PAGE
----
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She’ll Set The World On Fire

It makes my heart happy when the middle book of a trilogy is just as awesome as its predecessor. You’ll be feeling the wait for the final installment of the Winternight Trilogy after reading Katherine Arden's latest, The Girl in the Tower.

She’ll Set The World On Fire

BOOK REPORT for The Girl in the Tower (Winternight Trilogy #2) by Katherine Arden

Careful, Sweetie: spoilers! This is the second book in the Winternight Trilogy, so if you haven’t read The Bear and the Nightingale, you should probably hop back in the TARDIS and go curl up in the library by the pool with the first book before continuing.

Cover Story: Montell Jordan
BFF Charm: Yay
Swoonworthy Scale: 8
Talky Talk: Like A Fine Wine
Bonus Factors: Cross-Dressing, Loyal Pets, Family, Magic
Anti-Bonus Factor: Terem
Relationship Status: To The Ends Of The Earth

Cover Story: Montell Jordan

This cover is as pretty as a classical painting hanging in an art museum. The colors are rich and warm and there are so many callbacks to actual things in the book. It blends in perfectly with the first cover, too, which had a much colder and darker aesthetic. Also, shout-out to the title, which works in so many ways.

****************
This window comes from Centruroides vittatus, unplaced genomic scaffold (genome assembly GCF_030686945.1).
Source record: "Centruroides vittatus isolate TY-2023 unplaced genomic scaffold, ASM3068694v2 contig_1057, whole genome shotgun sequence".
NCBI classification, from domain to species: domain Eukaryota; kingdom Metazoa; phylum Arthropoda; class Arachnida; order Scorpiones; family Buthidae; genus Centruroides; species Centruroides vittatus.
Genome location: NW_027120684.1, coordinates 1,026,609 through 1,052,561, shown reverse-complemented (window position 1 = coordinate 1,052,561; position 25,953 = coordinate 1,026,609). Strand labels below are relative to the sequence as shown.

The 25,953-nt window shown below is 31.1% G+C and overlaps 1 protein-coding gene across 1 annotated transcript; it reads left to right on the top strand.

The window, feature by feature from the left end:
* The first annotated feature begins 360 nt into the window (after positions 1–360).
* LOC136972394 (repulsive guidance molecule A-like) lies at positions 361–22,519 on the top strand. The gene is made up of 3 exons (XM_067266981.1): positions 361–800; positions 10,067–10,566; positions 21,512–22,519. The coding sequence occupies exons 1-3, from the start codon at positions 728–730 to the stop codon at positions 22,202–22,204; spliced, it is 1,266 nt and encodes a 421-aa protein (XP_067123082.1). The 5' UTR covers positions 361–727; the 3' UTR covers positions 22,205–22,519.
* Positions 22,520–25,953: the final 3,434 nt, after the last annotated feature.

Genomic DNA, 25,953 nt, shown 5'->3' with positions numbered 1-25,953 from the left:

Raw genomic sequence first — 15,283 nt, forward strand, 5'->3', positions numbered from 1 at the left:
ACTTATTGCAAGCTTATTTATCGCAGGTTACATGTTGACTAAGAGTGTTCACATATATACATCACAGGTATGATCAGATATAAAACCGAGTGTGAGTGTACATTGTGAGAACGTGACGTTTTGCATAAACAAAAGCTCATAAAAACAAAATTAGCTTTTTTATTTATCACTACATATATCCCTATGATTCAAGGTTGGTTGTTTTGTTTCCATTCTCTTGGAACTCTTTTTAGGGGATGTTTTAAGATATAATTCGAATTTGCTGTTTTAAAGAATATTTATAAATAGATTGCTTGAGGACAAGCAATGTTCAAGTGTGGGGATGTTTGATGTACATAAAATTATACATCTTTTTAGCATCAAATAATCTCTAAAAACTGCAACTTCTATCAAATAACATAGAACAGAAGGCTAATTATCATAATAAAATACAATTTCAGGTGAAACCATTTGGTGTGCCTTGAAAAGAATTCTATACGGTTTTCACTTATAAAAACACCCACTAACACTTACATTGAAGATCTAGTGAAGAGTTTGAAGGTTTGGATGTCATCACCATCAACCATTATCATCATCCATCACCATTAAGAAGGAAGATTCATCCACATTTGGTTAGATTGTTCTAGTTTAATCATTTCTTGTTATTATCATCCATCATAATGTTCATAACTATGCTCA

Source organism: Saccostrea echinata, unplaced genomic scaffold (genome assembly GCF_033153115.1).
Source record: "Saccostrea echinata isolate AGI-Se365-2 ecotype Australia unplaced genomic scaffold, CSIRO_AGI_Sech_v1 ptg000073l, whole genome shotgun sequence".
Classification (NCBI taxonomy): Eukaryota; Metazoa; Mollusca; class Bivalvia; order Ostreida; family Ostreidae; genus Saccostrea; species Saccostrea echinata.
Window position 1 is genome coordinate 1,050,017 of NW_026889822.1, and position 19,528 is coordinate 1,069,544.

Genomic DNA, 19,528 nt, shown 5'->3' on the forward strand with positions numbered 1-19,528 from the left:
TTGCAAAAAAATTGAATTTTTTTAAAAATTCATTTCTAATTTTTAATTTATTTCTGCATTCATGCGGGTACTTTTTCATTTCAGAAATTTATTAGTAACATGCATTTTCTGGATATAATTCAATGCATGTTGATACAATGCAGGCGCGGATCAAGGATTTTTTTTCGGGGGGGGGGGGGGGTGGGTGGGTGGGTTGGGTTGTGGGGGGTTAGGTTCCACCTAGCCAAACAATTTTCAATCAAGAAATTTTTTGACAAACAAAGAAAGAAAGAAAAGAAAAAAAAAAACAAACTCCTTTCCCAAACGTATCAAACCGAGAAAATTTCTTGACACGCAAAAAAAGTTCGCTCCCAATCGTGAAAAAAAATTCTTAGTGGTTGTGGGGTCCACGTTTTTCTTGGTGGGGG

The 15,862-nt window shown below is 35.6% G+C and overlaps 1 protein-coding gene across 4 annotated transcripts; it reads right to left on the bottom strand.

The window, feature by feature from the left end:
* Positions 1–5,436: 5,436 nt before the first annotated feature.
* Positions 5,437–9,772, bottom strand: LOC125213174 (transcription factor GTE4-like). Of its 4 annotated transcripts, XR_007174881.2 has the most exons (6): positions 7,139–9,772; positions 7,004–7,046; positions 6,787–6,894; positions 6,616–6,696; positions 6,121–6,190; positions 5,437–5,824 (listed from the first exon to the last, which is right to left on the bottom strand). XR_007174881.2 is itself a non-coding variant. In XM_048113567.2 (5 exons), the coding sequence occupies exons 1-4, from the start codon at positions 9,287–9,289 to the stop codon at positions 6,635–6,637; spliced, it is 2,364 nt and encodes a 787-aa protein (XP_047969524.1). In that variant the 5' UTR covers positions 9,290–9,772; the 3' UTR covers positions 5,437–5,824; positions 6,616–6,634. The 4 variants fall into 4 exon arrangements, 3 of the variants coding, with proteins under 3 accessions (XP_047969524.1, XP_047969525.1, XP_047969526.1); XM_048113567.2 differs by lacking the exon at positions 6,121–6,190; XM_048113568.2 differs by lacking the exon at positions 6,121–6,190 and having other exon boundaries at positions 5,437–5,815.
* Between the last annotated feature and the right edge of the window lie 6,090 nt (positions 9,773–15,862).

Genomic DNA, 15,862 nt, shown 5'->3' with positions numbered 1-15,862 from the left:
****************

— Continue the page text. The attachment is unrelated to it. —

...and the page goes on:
The Deal:

A girl and a horse, wandering the wilderness, with only a Frost Demon keeping watch over them. A monk, too restless to stay humble inside a monastery, who instead dines with a prince and brings light to the hopeless. A woman, smarter than any man will ever give her credit for, sequestered away from the public eye, as is custom. And a crowded, bustling city, in danger of crumbling under the Khan.

Multiple stories converge together to build upon the world we were introduced to during The Bear and the Nightingale. Rus is fighting for its freedom against a tyrannical ruler; the old, magical ways are fighting against progress and the rise of Christianity; and Vasya and her family are fighting right in the middle of it all.

BFF Charm: Yay

Vasya is a girl born in the wrong time. She cannot be content, like her sister, to be hidden away in the terem of Moscow. In the previous book, we knew her as a headstrong, wild-like creature of the forest, and this is her journey of accepting who she is, societal pressures be damned. I’d love to be Vasya’s friend if only to be near her true BFF: her horse, Solovey. (Does he have any siblings?)

Swoonworthy Scale: 8

Morozko is drawn to Vasya for reasons neither she nor we are completely privy to when the novel begins. Vasya is, understandably, kind of a badass, so I don’t blame him for taking to her, or for wanting to protect her when she (foolishly) assumes she’s got this travel thing on lock. And on Vasya’s side, I can totally get the attraction of an icy Frost Demon who seems to melt only for you. We all love a bad boy, even ladies from ancient Russia. The romance in this book is the perfect kind for this type of fantasy; it’s subtle, forcing you to read between the lines, but what you do pick up, whew. Prepare yourself.

Talky Talk: Like A Fine Wine